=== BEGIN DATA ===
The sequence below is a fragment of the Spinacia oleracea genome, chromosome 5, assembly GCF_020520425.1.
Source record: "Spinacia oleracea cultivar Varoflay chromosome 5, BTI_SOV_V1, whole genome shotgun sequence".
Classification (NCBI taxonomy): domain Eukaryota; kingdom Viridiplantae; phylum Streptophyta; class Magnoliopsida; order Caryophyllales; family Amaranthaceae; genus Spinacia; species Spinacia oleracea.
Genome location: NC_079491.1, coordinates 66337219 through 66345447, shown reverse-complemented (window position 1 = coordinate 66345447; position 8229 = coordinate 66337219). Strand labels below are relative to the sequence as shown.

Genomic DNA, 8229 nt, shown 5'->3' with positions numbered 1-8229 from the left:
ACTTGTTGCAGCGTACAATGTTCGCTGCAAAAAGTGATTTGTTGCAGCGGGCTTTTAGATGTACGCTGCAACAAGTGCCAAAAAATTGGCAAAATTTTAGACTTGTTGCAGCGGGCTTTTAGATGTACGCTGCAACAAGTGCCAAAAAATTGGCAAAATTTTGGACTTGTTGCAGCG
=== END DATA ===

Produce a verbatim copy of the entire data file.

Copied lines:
The sequence below is a fragment of the Spinacia oleracea genome, chromosome 5, assembly GCF_020520425.1.
Source record: "Spinacia oleracea cultivar Varoflay chromosome 5, BTI_SOV_V1, whole genome shotgun sequence".
Classification (NCBI taxonomy): domain Eukaryota; kingdom Viridiplantae; phylum Streptophyta; class Magnoliopsida; order Caryophyllales; family Amaranthaceae; genus Spinacia; species Spinacia oleracea.
Genome location: NC_079491.1, coordinates 66337219 through 66345447, shown reverse-complemented (window position 1 = coordinate 66345447; position 8229 = coordinate 66337219). Strand labels below are relative to the sequence as shown.

Genomic DNA, 8229 nt, shown 5'->3' with positions numbered 1-8229 from the left:
ACTTGTTGCAGCGTACAATGTTCGCTGCAAAAAGTGATTTGTTGCAGCGGGCTTTTAGATGTACGCTGCAACAAGTGCCAAAAAATTGGCAAAATTTTAGACTTGTTGCAGCGGGCTTTTAGATGTACGCTGCAACAAGTGCCAAAAAATTGGCAAAATTTTGGACTTGTTGCAGCG